My suggestion is to sit down with your computer or a piece of paper and describe a “sample” person from your target market as if she (or he) is a character in a book you are writing, and it’s up to you to fill your reader’s head with a detailed, specific, colorful image of the character you are writing about. Describe age, education, the kind of work she does, where she lives, her likes and dislikes – anything you can think of that will add to the picture in your head. This may lead you to dig around on the web for demographic or other information.
Spend quality time here, for it pays off in the end. Ask yourself (with pen and paper or keyboard nearby) “who is the most perfect customer for me?” If you have a hard time doing that, prime the pump by listing the characteristics of your most favorite or best customer so far. From there, dream on. Who would be delightful to work with? Who would you dread working with? What characteristics drive you crazy? Who have you worked with who bugs you so much you hope she never calls you again? You get the picture – and that’s whole point. For here is a secret about financially successful entrepreneurs:
Those who describe and visualize their target market well have started the process of manifesting exactly that type of customer for themselves. You now have a vision of who you want to attract, in detail. Put that right on your business vision board and keep it in your mind’s eye, for who you focus on tends to come your way.
Having this vision and description on hand also makes it easier to walk away from business that isn’t right for you, doesn’t truly interest you, and has a downside to it. (The downside being that while you are spending time with uninteresting client A, you cannot very well be also working with or running into very interesting and exciting client B. This is called “opportunity cost.”) Realize that it actually COSTS YOU to work with the wrong customer, for you are giving up the opportunity to work with who is just right for you.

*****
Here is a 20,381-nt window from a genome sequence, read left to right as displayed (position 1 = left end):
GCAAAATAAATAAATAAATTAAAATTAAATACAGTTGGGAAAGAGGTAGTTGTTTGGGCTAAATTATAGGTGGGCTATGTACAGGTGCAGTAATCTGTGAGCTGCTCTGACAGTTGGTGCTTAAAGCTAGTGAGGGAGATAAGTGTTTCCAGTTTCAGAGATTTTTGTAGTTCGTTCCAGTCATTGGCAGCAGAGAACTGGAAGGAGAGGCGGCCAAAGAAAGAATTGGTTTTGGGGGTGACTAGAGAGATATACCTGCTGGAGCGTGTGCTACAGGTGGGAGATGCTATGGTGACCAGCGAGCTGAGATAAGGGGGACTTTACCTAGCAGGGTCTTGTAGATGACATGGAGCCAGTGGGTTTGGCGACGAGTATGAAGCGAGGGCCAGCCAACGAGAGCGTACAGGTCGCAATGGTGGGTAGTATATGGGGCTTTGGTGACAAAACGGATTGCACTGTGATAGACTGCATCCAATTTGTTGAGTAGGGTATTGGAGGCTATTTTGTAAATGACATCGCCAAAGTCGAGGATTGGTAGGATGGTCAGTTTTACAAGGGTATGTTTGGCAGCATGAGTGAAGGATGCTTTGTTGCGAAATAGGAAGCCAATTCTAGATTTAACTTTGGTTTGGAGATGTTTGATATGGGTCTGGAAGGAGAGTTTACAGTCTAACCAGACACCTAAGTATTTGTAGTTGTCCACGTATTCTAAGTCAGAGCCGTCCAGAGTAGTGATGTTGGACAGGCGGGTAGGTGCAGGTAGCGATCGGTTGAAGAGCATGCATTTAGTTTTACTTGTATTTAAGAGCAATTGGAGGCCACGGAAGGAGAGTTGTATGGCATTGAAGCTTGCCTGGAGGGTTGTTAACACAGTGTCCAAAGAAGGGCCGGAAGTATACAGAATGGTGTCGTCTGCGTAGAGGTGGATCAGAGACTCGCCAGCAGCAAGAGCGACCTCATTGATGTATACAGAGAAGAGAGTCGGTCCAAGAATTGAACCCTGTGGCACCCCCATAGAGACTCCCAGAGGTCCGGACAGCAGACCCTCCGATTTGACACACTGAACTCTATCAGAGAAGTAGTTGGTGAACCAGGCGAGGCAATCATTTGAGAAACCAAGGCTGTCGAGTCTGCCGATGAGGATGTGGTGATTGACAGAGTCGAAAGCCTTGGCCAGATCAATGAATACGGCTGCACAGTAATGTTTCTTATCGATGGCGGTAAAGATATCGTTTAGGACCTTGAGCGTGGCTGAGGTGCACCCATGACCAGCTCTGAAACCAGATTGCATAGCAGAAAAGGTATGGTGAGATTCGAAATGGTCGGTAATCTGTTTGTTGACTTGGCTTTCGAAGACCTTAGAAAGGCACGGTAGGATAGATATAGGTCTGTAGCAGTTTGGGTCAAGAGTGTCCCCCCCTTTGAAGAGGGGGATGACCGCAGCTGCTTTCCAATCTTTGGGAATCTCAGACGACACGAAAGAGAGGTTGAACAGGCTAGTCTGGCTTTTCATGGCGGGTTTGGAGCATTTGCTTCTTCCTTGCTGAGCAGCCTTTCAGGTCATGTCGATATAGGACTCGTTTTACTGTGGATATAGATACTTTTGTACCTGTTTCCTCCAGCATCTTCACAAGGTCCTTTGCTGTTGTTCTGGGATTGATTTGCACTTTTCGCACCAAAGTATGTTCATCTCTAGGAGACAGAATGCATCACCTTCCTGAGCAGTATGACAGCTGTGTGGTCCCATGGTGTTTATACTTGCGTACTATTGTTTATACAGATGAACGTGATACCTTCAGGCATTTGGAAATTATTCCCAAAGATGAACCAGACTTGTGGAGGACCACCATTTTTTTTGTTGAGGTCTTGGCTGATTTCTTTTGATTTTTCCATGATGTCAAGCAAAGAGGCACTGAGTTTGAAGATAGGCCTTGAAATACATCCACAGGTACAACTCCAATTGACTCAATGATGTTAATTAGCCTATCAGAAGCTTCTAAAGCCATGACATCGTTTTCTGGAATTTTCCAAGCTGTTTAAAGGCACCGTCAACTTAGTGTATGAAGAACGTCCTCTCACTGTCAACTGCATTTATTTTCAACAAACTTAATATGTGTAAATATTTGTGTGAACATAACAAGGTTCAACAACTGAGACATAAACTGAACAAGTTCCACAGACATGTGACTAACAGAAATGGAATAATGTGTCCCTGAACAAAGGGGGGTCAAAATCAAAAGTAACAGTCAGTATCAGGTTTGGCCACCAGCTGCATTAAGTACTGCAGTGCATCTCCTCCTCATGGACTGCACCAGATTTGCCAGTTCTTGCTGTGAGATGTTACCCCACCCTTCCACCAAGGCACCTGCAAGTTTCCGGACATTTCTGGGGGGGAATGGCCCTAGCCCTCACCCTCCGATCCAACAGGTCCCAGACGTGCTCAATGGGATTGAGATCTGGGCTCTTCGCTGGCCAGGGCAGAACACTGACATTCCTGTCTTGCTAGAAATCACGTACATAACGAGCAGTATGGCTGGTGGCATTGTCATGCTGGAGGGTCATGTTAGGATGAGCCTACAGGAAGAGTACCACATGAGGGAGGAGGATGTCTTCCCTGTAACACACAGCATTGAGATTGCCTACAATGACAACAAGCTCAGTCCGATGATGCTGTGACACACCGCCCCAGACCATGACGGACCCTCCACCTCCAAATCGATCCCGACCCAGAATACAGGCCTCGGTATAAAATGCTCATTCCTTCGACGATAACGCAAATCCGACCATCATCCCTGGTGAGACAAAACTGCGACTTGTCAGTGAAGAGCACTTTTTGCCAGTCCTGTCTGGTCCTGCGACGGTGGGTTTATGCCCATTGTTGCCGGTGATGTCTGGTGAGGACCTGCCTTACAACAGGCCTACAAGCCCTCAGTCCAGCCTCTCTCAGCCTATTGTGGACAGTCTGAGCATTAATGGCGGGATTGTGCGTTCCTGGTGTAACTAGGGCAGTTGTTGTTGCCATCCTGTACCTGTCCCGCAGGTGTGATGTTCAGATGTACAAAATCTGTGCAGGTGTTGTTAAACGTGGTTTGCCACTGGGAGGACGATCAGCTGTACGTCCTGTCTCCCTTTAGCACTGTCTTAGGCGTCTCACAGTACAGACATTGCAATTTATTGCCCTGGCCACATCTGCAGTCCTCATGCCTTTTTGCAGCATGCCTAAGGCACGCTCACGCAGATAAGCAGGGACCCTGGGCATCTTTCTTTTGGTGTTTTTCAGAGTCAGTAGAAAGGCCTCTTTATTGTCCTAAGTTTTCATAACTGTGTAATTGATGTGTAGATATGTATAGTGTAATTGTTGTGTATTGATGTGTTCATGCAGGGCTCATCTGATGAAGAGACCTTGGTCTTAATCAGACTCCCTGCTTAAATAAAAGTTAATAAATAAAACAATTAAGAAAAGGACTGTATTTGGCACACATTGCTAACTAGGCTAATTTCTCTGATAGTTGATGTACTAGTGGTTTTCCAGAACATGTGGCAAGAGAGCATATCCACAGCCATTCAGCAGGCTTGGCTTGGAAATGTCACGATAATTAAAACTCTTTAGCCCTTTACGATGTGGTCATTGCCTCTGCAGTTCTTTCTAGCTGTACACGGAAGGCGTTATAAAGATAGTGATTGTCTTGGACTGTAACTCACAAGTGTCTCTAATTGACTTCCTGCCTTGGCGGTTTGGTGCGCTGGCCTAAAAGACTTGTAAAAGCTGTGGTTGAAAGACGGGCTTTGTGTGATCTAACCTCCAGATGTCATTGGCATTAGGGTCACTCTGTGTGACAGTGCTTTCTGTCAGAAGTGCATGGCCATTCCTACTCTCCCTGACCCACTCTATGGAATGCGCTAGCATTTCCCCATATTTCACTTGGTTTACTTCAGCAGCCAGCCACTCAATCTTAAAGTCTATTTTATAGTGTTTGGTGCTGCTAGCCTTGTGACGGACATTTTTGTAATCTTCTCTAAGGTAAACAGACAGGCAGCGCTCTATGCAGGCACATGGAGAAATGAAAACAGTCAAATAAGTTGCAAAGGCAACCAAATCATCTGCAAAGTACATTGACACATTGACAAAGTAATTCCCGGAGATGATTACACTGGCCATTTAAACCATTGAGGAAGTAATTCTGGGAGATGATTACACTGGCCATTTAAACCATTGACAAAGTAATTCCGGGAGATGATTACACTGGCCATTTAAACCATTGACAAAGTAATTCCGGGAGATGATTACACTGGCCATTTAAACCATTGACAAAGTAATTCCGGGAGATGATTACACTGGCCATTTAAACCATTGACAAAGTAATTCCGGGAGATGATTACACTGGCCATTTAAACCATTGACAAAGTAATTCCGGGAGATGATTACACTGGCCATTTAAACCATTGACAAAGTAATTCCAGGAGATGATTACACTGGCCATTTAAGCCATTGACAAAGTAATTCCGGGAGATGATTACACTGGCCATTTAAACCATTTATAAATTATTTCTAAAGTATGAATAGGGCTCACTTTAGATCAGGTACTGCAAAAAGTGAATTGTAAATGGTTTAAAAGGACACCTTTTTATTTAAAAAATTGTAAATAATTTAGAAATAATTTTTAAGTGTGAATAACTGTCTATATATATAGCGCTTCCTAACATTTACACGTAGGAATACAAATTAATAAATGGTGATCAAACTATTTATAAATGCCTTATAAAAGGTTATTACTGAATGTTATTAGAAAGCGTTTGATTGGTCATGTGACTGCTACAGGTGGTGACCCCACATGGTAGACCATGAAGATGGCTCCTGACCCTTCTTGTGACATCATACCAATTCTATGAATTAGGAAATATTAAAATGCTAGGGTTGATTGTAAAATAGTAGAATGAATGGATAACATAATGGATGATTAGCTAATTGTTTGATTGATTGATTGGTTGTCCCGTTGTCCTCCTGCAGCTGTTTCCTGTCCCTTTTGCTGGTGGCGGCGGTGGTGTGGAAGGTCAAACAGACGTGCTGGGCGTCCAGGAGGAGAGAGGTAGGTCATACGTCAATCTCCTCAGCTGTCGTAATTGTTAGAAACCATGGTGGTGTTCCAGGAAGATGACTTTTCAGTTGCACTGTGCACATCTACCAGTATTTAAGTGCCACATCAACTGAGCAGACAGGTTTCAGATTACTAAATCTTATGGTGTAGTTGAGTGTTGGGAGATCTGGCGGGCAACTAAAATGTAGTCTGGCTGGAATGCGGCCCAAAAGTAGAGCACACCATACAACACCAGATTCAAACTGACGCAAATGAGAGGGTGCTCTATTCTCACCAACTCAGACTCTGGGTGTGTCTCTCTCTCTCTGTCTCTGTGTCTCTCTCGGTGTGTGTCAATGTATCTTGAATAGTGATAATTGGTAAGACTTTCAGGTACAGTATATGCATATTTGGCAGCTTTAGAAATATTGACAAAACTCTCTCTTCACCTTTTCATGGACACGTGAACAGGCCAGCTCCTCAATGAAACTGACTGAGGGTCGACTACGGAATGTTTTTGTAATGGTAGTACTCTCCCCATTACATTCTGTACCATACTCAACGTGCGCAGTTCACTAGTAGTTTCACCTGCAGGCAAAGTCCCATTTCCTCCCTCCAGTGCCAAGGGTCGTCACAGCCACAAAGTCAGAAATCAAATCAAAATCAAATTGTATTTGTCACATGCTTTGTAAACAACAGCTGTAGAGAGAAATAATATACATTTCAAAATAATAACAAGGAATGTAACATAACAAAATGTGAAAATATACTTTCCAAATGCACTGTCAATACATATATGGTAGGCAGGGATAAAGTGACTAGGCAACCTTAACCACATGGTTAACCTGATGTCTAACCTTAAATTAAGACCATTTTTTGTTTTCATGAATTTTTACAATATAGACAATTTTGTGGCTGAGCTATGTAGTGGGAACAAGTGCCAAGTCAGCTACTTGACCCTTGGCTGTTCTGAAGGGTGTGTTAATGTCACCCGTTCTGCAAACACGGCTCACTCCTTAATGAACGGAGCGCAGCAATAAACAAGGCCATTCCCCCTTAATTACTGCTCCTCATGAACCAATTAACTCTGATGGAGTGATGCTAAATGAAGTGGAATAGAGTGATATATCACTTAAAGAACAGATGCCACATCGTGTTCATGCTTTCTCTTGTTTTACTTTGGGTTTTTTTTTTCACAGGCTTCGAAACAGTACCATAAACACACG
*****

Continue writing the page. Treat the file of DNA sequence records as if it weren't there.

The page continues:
Taking the time to dream up your ideal target market person makes finding that type of person much easier. You now know where to focus your efforts. If you are spending a lot of time and money networking in a group of direct marketers, and these are not your target market, it’s time to make a change. Pull your time and money from the wrong group, and go find the right group. You’ll find more and better business in the new group and waste less of your precious time.
When you are creating marketing plans, writing sales copy, or pulling together a presentation you’ll be able to keep your secret target market person right with you, writing to them. There will be less agony over creating these things.
And finally, when you have the opportunity to build a relationship with a potential customer, you will be much more at ease because, after all, you will pretty much feel as if you know that person in a way. You’ll be confident that you’ve spent time with someone who has a much higher chance of needing what you offer. This will shorten your sales cycle and make you more money faster. I don’t know of any entrepreneur who doesn’t want that!
So, get that blank paper or computer screen and get going. Breath some life into your target market, and you’ll breath new life into your business, as well. It’s a win-win for every entrepreneur.
(c) Sue Painter